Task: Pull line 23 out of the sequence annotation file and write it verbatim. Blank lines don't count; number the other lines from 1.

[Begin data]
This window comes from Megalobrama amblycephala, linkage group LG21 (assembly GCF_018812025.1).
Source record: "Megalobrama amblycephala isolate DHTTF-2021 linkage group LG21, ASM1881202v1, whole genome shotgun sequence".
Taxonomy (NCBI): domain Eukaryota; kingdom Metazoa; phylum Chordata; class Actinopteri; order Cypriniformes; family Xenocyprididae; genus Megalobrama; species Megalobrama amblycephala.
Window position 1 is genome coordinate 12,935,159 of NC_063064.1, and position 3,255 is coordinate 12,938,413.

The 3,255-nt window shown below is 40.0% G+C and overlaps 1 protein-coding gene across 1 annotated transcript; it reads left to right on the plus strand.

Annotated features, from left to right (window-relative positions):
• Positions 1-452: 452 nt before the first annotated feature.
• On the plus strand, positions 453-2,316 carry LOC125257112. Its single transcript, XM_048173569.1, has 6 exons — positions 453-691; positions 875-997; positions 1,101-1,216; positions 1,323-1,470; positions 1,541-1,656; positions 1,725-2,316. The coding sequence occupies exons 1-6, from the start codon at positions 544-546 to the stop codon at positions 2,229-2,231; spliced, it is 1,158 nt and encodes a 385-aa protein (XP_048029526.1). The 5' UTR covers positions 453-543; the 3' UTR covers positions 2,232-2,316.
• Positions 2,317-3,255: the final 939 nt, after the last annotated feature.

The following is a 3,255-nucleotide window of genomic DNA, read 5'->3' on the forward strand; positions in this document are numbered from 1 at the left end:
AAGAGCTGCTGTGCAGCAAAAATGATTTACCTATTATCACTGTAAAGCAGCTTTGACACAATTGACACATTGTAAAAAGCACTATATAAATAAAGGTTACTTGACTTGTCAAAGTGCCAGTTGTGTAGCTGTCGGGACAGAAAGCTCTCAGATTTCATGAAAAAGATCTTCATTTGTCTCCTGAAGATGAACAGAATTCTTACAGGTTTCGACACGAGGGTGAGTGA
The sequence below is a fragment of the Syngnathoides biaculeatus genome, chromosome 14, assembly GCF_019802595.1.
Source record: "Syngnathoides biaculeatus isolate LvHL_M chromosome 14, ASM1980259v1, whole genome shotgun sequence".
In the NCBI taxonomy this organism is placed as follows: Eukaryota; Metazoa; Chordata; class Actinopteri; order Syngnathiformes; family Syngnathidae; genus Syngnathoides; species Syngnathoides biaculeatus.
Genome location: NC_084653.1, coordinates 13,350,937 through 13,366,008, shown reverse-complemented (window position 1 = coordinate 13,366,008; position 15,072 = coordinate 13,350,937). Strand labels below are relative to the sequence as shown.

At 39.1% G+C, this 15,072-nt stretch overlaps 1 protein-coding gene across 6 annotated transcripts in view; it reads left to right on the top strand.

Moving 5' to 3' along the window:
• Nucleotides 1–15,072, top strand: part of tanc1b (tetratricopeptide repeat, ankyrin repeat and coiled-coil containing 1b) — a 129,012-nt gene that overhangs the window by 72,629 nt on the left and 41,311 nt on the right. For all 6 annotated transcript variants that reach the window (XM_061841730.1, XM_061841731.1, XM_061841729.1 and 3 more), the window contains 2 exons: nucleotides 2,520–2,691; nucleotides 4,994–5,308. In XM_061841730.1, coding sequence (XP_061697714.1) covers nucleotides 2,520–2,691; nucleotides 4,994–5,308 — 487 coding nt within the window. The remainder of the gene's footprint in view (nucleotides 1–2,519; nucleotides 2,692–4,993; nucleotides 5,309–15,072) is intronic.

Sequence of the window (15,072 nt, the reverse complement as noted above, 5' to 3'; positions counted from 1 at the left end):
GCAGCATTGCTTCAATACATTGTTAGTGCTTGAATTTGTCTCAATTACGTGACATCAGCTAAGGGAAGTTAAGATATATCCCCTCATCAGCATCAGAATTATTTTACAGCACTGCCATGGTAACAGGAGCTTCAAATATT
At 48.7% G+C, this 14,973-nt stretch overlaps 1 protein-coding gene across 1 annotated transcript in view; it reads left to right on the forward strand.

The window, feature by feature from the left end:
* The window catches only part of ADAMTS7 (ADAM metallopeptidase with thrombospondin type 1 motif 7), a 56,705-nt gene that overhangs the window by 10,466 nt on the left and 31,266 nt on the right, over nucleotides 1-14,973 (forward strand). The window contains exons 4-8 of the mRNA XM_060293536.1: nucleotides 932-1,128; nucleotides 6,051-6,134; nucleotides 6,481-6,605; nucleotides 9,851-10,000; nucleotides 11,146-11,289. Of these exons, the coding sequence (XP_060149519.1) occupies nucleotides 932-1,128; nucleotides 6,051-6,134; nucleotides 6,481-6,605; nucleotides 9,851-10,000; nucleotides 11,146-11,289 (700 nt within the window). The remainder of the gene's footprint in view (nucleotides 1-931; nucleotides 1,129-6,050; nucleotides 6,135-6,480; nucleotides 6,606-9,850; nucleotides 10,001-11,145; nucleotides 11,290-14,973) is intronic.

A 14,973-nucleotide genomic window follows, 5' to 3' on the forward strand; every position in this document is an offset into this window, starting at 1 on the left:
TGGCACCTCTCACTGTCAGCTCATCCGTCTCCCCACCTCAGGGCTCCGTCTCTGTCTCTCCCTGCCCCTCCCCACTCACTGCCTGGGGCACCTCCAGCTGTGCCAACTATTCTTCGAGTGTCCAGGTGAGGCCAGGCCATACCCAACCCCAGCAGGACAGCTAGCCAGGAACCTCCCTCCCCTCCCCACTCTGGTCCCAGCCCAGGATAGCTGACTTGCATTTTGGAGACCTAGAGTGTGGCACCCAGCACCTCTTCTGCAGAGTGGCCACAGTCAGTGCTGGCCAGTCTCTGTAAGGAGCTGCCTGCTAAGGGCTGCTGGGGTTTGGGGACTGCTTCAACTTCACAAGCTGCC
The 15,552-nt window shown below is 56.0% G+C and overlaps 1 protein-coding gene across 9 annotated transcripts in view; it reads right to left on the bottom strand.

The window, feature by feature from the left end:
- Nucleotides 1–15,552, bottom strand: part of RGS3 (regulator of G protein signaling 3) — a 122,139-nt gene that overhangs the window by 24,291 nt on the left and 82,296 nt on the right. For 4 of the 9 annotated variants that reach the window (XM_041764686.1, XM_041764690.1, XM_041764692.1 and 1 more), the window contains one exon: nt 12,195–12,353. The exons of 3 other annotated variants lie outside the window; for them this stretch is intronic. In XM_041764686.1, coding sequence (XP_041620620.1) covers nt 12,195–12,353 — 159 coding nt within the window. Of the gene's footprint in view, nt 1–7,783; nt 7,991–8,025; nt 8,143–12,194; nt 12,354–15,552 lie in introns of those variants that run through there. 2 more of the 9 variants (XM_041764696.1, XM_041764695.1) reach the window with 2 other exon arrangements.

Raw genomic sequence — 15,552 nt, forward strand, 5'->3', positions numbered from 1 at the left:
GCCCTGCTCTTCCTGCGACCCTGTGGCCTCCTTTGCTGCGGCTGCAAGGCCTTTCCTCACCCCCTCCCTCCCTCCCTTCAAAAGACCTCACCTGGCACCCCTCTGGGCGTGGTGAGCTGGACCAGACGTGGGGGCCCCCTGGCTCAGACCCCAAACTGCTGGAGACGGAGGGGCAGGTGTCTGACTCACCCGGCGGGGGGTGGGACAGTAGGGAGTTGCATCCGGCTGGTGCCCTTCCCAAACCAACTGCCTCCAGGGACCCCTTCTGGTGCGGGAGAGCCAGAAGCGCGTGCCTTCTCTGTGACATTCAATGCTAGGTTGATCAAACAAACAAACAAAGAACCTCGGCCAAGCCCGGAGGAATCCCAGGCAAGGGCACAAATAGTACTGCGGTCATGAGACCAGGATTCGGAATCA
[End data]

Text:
* The window catches only part of ADAMTS7 (ADAM metallopeptidase with thrombospondin type 1 motif 7), a 56,705-nt gene that overhangs the window by 10,466 nt on the left and 31,266 nt on the right, over nucleotides 1-14,973 (forward strand). The window contains exons 4-8 of the mRNA XM_060293536.1: nucleotides 932-1,128; nucleotides 6,051-6,134; nucleotides 6,481-6,605; nucleotides 9,851-10,000; nucleotides 11,146-11,289. Of these exons, the coding sequence (XP_060149519.1) occupies nucleotides 932-1,128; nucleotides 6,051-6,134; nucleotides 6,481-6,605; nucleotides 9,851-10,000; nucleotides 11,146-11,289 (700 nt within the window). The remainder of the gene's footprint in view (nucleotides 1-931; nucleotides 1,129-6,050; nucleotides 6,135-6,480; nucleotides 6,606-9,850; nucleotides 10,001-11,145; nucleotides 11,290-14,973) is intronic.